LOS ANGELES (August 8, 2005; 5:00 p.m., EDT) -- By the time the humangenome was mapped, cancer researchers had already begun investigatingthe proteins that were encoded by these newly identified genes. As themolecular engines that control all functions of the body, scientistswanted to find out how proteins work to promote health, or malfunctionto cause disease. Subsequently, their discoveries have led to thedevelopment of a whole new arsenal of therapies designed to targetproteins in cancer cells. But not all patients respond to treatmentwith these targeted drugs, prompting researchers to look for molecularclues within tumor cells that cause resistance to treatment.
Now, cancer researchers at Cedars-Sinai Medical Center haveidentified a protein called EMP-1 that is present in the tumors ofpatients who fail to respond to treatment with gefitinib, or IressaTM,a drug that has limited success in the treatment of patients with nonsmall-cell lung cancer -- the most common and deadly form of lungcancer. The study, conducted in both laboratory tests and patients withadvanced non small-cell lung cancer who were treated with gefitinib, ispublished on-line during the week of August 8 -- 12, in an "EarlyEdition" of the Proceedings of the National Academy of Sciences, andmay ultimately help physicians identify patients who would benefit fromtreatment with gefitinib.
"Our results show that the EMP-1 protein is a biomarker forresistance to treatment with gefitinib and may enable us to identifypatients who won't respond to the drug," said David Agus, M.D., seniorauthor of the study and Research Director at the Louis WarschawProstate Cancer Center at the Samuel Oschin Comprehensive CancerInstitute at Cedars-Sinai Medical Center. "If we know who won'trespond, we can explore other treatment options sooner and usegefitinib, when patients will benefit. This means we will be able tomaximize use of this drug and treat more patients effectively."
Gefitinib is a drug approved by the Food and DrugAdministration to treat patients with NSCLC only after conventionaltreatment with chemotherapy has failed. It is taken in pill form andworks by blocking the action of a key growth-signaling pathway in aprotein called the epidermal growth factor receptor (EGFR). Butgefitinib shrinks tumors in only about 11 percent of patients with nonsmall-cell lung cancer, and most of these patients eventually developresistance to the drug.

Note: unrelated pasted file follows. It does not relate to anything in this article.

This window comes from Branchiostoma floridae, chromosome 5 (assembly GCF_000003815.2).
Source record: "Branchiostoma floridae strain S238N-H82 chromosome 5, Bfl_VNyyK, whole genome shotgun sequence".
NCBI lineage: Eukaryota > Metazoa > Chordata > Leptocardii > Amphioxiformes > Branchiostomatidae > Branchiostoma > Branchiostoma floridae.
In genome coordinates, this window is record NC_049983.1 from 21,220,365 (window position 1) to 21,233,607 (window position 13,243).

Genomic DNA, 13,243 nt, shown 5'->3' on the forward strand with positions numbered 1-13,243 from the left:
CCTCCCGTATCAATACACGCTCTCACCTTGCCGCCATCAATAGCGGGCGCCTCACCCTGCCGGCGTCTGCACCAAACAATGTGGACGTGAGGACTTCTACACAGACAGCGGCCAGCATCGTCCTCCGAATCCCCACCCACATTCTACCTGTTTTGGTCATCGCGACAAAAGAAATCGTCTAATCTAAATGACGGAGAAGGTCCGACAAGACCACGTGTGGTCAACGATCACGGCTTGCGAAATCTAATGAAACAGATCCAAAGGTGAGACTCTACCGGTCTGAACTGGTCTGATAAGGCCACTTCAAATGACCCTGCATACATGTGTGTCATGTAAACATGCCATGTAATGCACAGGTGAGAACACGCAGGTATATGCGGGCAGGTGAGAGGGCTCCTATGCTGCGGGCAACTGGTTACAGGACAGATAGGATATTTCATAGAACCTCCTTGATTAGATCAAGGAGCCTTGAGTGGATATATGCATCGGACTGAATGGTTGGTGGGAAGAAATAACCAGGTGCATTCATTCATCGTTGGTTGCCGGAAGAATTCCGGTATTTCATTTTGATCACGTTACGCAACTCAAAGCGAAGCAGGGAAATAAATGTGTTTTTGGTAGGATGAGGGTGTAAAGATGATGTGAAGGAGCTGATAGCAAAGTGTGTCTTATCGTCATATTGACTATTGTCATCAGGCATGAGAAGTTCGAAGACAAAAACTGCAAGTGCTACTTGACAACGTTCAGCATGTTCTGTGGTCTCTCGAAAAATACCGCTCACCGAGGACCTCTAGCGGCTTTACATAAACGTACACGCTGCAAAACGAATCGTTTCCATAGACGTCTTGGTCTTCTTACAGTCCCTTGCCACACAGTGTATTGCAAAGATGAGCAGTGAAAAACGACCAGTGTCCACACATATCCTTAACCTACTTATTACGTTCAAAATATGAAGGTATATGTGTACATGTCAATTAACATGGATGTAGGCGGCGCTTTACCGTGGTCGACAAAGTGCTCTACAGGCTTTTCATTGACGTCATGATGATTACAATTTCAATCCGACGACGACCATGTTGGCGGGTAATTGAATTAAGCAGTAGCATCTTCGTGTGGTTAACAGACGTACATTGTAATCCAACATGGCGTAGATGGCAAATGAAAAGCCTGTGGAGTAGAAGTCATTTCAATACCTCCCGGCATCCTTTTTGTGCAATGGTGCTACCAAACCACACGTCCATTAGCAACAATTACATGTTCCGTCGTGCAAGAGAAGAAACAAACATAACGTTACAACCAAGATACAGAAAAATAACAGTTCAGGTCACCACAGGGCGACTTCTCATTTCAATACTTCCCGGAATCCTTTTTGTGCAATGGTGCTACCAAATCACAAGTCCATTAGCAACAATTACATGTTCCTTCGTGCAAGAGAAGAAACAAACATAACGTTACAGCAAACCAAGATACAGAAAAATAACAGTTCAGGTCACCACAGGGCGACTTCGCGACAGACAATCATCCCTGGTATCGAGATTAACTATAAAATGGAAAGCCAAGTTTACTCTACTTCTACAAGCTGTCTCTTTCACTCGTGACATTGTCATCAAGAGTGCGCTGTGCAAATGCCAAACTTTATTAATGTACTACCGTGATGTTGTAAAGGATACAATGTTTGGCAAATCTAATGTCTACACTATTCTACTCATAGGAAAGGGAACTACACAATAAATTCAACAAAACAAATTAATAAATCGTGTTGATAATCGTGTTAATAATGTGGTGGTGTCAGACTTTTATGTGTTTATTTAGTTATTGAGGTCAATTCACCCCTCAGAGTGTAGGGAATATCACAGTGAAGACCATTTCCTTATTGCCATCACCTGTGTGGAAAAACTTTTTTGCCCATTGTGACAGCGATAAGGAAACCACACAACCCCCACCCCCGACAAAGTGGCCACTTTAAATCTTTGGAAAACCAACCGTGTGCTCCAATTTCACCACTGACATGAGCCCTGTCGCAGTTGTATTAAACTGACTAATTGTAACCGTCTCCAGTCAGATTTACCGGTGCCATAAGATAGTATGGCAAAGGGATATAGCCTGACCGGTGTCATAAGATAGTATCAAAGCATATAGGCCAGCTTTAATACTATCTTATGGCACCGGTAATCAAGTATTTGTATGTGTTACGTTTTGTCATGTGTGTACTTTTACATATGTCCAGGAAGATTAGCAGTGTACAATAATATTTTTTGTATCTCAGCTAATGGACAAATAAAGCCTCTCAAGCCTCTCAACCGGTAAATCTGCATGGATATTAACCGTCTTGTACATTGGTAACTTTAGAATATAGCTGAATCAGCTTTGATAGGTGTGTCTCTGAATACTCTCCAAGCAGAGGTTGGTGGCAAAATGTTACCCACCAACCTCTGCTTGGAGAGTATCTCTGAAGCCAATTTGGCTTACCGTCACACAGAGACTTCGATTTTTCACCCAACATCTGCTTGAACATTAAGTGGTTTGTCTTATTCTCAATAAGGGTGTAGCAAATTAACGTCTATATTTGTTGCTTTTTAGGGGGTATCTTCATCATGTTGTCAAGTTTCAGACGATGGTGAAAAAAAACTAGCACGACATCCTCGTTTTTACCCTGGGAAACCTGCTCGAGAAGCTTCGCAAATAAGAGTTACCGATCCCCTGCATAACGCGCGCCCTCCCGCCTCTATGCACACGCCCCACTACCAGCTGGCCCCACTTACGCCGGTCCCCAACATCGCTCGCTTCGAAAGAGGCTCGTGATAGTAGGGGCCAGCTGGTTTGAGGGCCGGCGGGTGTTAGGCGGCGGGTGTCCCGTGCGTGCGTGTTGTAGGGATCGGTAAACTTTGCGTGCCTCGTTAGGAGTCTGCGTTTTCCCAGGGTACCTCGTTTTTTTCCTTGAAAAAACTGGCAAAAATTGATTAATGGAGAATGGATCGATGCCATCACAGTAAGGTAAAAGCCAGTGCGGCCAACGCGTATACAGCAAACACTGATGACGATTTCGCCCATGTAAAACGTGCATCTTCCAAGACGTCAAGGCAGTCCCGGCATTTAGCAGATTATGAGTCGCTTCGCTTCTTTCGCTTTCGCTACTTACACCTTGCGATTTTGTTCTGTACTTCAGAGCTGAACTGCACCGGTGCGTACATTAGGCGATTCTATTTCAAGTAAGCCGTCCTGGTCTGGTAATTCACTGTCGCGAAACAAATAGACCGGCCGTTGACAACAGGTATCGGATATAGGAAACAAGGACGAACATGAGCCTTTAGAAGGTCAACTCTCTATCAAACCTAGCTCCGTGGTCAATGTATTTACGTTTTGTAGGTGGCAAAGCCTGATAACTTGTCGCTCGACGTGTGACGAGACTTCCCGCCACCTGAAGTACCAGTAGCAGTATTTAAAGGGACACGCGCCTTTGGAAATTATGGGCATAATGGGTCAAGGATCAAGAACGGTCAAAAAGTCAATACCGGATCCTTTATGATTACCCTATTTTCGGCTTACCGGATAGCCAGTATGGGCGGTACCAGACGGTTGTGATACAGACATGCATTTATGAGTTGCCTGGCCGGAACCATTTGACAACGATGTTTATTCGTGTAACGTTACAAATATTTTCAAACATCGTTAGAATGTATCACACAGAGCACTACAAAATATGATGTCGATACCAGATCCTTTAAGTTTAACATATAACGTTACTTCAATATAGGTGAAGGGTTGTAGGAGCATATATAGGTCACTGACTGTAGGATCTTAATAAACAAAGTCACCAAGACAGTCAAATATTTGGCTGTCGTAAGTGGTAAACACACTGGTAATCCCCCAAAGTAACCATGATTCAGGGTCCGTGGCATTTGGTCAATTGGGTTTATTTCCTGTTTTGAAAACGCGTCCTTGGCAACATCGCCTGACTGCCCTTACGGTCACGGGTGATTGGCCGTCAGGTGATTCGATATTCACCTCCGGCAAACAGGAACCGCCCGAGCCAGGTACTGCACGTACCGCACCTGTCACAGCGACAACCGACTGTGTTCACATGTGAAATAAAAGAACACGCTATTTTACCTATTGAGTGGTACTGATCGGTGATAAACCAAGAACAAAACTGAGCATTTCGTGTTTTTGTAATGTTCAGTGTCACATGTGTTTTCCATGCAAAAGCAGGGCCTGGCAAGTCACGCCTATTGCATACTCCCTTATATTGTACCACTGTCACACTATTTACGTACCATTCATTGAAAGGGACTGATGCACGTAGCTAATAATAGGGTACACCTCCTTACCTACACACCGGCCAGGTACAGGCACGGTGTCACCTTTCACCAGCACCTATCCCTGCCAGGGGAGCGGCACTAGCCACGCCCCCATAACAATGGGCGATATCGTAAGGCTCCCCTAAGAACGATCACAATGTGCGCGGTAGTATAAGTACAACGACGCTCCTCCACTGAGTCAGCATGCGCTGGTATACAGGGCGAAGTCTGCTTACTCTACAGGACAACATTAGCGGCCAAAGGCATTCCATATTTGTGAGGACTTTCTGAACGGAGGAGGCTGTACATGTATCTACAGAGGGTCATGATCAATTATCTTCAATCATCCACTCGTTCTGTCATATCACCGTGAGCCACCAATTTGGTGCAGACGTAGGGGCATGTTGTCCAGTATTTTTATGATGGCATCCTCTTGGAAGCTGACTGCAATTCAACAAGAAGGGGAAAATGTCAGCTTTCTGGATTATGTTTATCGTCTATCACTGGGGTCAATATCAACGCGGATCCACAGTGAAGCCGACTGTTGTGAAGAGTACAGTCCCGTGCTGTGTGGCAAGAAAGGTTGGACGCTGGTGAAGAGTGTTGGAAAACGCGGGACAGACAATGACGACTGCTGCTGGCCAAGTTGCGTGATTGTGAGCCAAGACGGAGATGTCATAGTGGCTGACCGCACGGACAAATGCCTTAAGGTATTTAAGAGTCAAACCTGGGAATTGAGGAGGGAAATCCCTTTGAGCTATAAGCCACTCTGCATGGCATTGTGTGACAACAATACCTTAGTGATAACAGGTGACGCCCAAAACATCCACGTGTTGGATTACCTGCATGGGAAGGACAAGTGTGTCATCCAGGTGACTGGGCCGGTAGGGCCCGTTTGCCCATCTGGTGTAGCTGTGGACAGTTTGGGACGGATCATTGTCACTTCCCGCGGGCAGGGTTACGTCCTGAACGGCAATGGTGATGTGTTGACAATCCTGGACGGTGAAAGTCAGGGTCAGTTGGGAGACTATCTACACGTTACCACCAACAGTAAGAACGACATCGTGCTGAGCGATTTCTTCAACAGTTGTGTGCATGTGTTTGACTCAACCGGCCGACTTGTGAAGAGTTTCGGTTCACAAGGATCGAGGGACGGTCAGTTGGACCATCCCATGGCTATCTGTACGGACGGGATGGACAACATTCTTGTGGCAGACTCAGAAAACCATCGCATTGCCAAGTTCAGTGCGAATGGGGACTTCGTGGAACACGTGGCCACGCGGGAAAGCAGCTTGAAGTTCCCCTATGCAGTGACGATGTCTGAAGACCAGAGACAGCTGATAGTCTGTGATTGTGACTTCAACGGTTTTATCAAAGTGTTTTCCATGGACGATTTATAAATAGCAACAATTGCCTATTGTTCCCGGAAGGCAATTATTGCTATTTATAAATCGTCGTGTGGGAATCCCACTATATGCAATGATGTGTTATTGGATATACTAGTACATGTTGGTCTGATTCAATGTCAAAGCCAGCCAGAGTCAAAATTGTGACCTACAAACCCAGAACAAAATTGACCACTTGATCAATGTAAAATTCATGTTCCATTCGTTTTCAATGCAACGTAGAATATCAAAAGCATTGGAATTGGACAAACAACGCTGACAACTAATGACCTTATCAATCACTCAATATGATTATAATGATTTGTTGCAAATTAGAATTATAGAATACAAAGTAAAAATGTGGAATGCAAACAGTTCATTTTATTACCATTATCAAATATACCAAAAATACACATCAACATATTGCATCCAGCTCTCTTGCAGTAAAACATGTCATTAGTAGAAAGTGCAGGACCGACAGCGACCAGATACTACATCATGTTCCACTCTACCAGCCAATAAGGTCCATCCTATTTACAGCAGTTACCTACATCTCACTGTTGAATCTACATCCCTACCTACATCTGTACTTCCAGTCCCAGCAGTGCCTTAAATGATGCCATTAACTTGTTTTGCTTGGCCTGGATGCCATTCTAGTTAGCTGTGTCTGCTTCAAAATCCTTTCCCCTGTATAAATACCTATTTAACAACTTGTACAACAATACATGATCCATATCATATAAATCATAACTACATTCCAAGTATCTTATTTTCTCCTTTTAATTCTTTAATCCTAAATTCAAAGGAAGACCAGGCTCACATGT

Given the limitations of gefitinib, scientists began lookingfor proteins within non small-cell lung cancer tumor cells that mightindicate who would be most responsive to the drug. The first of theirefforts resulted in two important studies published early last yearthat identified specific mutations within the EGFR pathway linked topatient response to gefitinib. However, these mutations correlated onlywith a partial or complete response to gefitinib in NSCLC patients,while 30 percent or more of the patients receiving the treatmentreported stable disease.
"While these observations are very important, they still posevast imprecision in predicting which patients would benefit fromtreatment with gefitinib, and emphasize the need for understanding themechanisms responsible for gefitinib resistance," said Anjali Jain,Ph.D., the first author of the study and a research scientist atCedars-Sinai Medical Center.
To identify the proteins involved in resistance to gefitinib,the researchers first developed a resistant tumor model in thelaboratory. This was done by implanting a type of prostate cancer inmice that was "androgen-independent," or that was resistant totreatment with hormone blocking drugs and grew independently oftestosterone production. The researchers chose prostate cancer tumorsfor this study because, similar to non small-cell lung cancer, prostatecancer tumors become resistant to treatment, have the same EGFRprotein-signaling pathway and have been found to respond to treatmentwith gefitinib in early clinical trials and laboratory studies.